Recently a DC Council member tried to get a resolution passed that would change the name to “Redtails” to honor the Tuskegee Airmen from World War II. The logic being it sounds like “Redskins” and could be easily replaced in the Redskins fight song and color scheme. The issue has a lot of opinions from a lot of sides. The public tends not to care, and with the current owner Dan Snyder change is most likely not going to come from the team.

I understand there is a lot of history with locals with this name, but frankly there is a longer history of it being uglier and, thus, worth the change. The NCAA banned offensive teams mascots from postseason play and it didn’t shake the foundation of college sports. Maybe one day the team will make the right decision, but I have serious doubts.

Some Good News

Finally, Good News: DC cabs are gonna take credit cards. BOOM!

Links! Links! Ice Cold Links!

David Bowie’s Space Oddity, sung in space. This Canadian astronaut is making space cool again.

New Spock meets Old Spock in this awesome Audi commercial. Yes I am that nerd.

“Whose Line Is It Anyway” is back. Finally, a good show gets revived.

 

Get an RSS Feed for all Borderstan stories or subscribe to Borderstan’s daily email newsletter.

by Borderstan.com — May 8, 2013 at 12:00 pm 0

"Beer"

LivingSocial Beerfest. (Lauren Levine)

From Scott Leibowitz. Find Scott on Twitter @Lebodome, email him at [email protected].

Whether you think the city made a good or bad decision giving Living Social massive tax incentives to put their headquarters in our fair city is irrelevant. What is important is that this company keeps giving back to the city by bringing wonderful weekend beer tastings to the Bullpen next to Nationals Park.

Fellow writer, Lauren, and I had the pleasure of covering this event last year, and I can say hands down Living Social has figured this thing out and this year’s execution was spot on.

Thanks to gorgeous weather all weekend, the city’s underpaid 20 to 35-year-old’s enjoyed a wide range of ales, brews, and ciders from all over the world in the form of a small plastic cup. I myself was able to enjoy Smuttynose IPA, Lost Rhino pilsner, Duvel, Ommegang Hennepin, Angry Orchard, and Shocktop Summer. From that list, my top choices would have to be the Ommegang and the Lost Rhino as both had a great taste and weren’t too heavy.

Another great feature of this unlimited beer tasting is that some of the city’s finest food trucks are there (I wonder if heavy drinking leads to hunger?). Those steak tacos I had from Surfside hit the spot while listening to the fantastic cover band Kristen and the Noise sing classics like “What’s my age again” and “Forget You.”

Overall, this is just a great event. Only thing I’d say for next year is, if you want to go, go the second day as most of the crowd goes Saturday. It’s just easier to move around and drink on Sunday. Most Living Social emails are probably worth deleting, but next time you get that one that says beerfest, forward to your friends and get a game plan going. You won’t regret it.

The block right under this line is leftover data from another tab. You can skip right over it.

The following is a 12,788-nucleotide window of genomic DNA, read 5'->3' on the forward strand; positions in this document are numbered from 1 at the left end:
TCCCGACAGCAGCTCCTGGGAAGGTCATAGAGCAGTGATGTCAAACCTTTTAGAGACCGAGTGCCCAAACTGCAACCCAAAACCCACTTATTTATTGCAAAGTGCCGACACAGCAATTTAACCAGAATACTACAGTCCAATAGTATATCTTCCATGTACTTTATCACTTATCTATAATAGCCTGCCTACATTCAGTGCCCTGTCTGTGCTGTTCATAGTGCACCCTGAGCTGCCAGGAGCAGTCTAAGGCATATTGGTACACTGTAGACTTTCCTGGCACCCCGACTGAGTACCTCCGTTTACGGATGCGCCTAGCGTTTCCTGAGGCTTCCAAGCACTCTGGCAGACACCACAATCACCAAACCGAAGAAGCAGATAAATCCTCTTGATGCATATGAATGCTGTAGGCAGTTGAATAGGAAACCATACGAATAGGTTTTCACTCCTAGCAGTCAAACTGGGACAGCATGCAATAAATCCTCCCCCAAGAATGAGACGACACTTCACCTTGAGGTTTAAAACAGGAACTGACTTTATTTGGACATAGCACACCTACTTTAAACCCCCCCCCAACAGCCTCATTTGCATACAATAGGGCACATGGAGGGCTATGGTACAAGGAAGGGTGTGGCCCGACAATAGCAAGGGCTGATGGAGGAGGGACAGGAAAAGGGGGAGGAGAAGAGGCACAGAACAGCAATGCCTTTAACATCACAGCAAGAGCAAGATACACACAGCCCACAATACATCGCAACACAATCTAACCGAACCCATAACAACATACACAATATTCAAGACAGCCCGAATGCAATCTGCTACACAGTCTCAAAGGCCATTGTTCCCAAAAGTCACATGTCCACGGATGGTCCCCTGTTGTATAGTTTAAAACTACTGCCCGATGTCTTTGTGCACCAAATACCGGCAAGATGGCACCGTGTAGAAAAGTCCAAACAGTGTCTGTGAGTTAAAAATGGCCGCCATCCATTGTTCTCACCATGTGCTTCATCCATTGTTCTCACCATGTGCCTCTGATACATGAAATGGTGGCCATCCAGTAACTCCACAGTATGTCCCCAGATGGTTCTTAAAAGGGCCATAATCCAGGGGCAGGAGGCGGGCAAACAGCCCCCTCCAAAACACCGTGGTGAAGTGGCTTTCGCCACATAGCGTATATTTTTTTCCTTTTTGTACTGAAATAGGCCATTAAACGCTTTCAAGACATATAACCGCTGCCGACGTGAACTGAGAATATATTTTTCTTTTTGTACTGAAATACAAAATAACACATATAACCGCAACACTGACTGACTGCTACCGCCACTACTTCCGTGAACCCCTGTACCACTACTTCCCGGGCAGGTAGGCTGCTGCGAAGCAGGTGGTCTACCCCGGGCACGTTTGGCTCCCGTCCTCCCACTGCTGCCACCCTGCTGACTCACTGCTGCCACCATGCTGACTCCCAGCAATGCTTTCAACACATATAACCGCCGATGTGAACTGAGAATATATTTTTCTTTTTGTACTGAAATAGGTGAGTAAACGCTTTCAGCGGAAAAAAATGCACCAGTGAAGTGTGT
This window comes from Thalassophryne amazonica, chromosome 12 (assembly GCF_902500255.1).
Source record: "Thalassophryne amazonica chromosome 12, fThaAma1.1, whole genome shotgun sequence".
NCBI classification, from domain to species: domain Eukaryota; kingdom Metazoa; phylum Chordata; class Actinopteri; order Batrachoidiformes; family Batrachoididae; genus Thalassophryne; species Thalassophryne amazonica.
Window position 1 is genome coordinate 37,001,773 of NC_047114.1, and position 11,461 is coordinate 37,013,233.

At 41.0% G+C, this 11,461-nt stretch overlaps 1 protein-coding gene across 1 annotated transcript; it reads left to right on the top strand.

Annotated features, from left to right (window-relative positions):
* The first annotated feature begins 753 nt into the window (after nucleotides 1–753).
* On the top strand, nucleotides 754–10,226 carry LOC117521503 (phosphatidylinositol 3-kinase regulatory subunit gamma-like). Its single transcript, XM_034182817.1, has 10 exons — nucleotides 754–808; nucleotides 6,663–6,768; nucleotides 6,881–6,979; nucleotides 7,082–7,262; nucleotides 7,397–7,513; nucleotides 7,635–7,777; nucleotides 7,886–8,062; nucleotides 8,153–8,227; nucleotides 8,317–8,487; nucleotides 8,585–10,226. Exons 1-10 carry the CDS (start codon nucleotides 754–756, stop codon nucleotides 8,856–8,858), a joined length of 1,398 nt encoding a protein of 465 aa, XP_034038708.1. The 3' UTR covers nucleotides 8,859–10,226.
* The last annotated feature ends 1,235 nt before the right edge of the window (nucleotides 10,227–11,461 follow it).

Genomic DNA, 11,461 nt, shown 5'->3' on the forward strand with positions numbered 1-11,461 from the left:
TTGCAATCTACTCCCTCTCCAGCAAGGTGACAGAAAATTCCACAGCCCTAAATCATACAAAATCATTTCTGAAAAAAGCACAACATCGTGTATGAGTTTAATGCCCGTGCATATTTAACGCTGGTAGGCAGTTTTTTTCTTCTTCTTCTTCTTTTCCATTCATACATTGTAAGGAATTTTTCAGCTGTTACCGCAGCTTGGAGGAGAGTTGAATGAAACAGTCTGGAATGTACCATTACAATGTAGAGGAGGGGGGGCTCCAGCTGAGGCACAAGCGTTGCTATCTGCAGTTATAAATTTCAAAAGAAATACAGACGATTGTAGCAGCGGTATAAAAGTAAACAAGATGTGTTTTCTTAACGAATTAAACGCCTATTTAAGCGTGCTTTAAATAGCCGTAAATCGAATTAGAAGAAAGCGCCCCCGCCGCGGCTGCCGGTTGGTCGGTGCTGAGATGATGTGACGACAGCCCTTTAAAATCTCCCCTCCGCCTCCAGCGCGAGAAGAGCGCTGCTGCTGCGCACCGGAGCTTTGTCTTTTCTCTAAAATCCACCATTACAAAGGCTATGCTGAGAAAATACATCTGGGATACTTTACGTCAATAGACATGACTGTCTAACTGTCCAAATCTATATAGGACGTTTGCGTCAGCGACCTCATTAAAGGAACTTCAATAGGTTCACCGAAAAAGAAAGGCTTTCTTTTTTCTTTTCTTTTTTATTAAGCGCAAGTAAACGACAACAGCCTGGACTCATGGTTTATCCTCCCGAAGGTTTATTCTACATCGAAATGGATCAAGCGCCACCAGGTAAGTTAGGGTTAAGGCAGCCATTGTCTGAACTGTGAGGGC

Get an RSS Feed for all Borderstan stories or subscribe to Borderstan’s daily email newsletter.

by Borderstan.com — May 1, 2013 at 10:00 am 1 Comment

From Scott Leibowitz. Find Scott on Twitter @Lebodome, email him at [email protected].

"Elevator"

Going up! (Alejandra Owens)

At the start of this year I changed jobs/offices from a small building in Silver Spring to a very new building downtown on L Street NW. As my old building was only three flights, my elevator experience was minimal including with my undergrad days of high-rise dorms and apartment buildings where anything went.

As with any transition to a new job, I’ve had to learn some new tricks and behaviors in how to “be normal” in a company with around 1,000 employees and five elevators.

Elevators Have Rules, Too

One of the best things I have noticed is the standard elevator behavior people exhibit. While I thought that it might be unique, after some chats with fellow yuppies, we narrowed it down to few golden rules on how to make the most of your elevator rides. Hopefully these make the 30-second rides just a bit more enjoyable

  1. Available Seats/Spots to Stand: The immediate thought everyone has: Where do I stand? Empty is optimal, but usually you are sharing and have to play into that face forward and stare at the doors/oncoming passengers. I never understood that and generally go right to the walls for something to lean on. It works for me. Otherwise in packed “lifts,” I’d say file in as best you can without physical contact
  2. Friendly or Quiet: In a building where it’s just your neighbors/coworkers, being friendly can go a long way down the line when you need that favor. Otherwise, in multiple-tenant buildings I’d stay quiet because you have zero clue how much worse their day is than yours. I’d say most people see the elevator as a cone of silence. Unless its obvious (like someone holding an awesome-smelling lunch), it’s best to keep your comments for Twitter.
  3. Hold the Door: I’m talking to you, dude, who saw me coming around the hall and didn’t hold the elevator for me. It’s just the nice thing to do. It’s the least you can do after eating that last munchkin at the morning meeting.

I think these few guidelines will be a big help to those of you who look like a deer in headlights upon entering. Also, and maybe most importantly, don’t fart in an enclosed space. It’s just the right thing to do.

Whats Grinding My Gears

Washington Capitals playoffs are here! First round against my New York Rangers. Playoff hockey is awesome, if you can afford it, go!

Links! Links! Ice Cold Links!

  • Remember 1999. It was pretty sweet.
  • Best hockey save of the year. Watch it!
  • We almost had a New Jersey-themed restaurant. Damn.